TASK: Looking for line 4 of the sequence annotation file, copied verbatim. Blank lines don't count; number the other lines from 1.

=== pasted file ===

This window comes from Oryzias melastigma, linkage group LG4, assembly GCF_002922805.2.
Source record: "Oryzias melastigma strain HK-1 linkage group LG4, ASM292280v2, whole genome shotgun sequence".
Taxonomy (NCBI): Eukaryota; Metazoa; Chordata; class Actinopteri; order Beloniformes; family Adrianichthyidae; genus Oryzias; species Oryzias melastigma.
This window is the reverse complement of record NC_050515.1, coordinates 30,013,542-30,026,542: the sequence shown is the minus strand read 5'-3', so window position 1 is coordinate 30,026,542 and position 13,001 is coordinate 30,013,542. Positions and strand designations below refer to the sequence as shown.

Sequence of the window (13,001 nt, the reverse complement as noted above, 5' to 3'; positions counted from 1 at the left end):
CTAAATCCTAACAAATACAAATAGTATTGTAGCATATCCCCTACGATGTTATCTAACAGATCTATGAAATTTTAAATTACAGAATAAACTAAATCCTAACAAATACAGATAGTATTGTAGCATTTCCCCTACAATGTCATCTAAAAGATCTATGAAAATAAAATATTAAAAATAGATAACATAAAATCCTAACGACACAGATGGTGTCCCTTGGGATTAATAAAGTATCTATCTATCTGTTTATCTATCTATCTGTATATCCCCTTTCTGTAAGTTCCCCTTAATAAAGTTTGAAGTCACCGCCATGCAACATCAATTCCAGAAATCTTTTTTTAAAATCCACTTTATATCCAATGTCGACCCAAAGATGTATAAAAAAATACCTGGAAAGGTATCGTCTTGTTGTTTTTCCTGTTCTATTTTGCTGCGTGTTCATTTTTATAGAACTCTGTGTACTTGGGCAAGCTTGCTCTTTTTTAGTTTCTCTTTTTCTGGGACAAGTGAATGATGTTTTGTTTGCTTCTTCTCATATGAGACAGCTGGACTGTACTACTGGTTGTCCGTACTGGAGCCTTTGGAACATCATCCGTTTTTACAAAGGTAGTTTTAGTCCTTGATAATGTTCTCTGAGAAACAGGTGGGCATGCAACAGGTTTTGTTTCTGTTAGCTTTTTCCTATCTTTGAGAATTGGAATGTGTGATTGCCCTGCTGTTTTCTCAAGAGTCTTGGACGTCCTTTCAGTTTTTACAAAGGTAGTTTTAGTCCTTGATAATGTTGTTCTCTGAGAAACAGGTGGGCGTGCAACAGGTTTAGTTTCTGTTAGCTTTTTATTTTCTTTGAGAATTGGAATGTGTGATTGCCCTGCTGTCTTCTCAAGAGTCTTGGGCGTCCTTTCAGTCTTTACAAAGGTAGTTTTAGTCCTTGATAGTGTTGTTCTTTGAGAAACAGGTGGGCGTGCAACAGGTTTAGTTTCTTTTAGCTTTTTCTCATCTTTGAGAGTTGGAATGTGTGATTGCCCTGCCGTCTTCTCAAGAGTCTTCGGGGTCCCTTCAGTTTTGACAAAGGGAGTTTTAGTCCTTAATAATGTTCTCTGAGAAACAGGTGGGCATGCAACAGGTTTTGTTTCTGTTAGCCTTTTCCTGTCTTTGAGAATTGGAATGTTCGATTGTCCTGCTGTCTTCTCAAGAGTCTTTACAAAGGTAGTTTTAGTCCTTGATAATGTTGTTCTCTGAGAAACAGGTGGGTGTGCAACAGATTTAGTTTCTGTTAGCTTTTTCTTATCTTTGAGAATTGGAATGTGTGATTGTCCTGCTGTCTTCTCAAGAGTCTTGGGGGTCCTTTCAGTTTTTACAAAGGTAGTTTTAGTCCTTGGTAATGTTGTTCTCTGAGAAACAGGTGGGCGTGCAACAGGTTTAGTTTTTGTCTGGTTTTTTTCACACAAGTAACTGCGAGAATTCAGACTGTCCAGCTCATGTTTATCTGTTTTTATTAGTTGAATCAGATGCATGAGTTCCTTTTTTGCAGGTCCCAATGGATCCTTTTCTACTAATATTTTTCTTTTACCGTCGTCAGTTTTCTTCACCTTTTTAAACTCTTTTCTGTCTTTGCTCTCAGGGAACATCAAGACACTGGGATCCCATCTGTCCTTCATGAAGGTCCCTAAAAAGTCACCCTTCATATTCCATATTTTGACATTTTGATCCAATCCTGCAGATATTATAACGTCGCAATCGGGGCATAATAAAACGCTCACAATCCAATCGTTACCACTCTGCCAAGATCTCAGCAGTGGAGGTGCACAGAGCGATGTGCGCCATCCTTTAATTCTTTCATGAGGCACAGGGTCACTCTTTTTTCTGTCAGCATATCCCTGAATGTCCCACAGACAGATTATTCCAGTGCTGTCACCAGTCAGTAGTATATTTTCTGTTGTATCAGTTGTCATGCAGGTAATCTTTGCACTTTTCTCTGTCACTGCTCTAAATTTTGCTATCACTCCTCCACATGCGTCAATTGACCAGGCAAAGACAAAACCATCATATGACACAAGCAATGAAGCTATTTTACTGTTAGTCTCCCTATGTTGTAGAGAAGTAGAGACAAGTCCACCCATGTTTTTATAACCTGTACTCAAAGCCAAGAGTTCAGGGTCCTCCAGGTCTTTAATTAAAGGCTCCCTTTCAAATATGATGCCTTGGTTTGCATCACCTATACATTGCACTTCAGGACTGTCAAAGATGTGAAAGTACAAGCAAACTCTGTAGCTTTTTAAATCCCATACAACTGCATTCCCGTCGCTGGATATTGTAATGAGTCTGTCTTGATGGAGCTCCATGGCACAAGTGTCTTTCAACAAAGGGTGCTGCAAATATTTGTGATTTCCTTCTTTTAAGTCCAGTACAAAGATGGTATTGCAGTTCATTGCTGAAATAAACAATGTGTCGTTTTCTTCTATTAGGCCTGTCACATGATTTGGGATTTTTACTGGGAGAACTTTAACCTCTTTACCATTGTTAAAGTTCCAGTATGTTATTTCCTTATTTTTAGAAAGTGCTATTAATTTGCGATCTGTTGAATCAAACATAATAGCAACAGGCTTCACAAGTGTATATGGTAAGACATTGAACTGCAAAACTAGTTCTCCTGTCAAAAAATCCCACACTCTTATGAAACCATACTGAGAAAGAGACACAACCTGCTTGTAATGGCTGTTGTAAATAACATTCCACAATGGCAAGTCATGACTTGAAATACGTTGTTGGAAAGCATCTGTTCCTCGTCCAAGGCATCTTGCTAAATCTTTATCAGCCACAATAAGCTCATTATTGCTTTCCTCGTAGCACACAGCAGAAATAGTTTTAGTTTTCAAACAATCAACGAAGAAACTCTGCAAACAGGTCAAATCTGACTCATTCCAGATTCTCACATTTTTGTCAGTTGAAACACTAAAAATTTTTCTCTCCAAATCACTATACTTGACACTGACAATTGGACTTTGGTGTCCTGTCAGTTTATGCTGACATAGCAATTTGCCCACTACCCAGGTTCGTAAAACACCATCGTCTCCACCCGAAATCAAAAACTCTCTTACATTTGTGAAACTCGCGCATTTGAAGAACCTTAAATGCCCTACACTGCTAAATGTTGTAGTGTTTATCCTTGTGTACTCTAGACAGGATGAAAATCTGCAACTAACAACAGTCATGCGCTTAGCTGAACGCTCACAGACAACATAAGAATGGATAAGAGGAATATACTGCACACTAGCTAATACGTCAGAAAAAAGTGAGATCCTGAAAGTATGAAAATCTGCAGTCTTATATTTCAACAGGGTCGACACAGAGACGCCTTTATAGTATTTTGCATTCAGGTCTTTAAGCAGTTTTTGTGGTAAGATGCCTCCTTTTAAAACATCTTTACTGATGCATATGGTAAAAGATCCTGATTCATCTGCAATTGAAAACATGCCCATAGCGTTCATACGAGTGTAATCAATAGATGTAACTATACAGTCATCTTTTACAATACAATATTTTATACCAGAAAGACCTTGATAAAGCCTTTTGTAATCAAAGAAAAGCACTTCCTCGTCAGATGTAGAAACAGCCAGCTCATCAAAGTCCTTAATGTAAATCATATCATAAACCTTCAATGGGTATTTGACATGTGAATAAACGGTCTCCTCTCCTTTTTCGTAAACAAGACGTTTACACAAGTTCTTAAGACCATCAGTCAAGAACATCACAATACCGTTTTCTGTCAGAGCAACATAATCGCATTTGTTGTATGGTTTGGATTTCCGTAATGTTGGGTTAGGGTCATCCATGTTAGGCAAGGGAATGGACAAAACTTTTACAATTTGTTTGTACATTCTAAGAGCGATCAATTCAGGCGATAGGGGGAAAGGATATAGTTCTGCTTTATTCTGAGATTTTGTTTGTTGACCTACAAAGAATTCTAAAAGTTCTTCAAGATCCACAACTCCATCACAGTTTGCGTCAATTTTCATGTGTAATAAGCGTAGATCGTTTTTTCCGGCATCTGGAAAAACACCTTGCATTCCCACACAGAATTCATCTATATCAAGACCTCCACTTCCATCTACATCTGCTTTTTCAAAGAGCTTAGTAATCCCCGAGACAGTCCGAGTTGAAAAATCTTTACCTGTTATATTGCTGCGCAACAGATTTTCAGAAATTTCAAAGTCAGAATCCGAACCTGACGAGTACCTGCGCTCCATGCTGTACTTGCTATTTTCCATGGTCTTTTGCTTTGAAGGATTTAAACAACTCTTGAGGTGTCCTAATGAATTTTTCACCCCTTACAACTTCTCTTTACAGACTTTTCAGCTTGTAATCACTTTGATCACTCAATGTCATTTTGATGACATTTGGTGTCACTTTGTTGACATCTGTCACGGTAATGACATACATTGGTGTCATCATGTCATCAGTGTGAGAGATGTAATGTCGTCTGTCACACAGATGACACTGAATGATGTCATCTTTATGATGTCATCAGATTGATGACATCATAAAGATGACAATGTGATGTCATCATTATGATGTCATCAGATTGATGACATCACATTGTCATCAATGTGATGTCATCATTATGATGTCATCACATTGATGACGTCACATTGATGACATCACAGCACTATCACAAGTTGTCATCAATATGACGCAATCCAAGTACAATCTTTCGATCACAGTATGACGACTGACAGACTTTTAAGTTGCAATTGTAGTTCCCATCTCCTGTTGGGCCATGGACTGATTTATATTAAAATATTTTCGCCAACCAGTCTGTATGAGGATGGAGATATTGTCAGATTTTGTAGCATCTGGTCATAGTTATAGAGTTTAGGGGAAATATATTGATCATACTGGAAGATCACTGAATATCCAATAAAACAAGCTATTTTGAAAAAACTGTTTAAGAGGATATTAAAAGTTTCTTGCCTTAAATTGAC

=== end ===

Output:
This window is the reverse complement of record NC_050515.1, coordinates 30,013,542-30,026,542: the sequence shown is the minus strand read 5'-3', so window position 1 is coordinate 30,026,542 and position 13,001 is coordinate 30,013,542. Positions and strand designations below refer to the sequence as shown.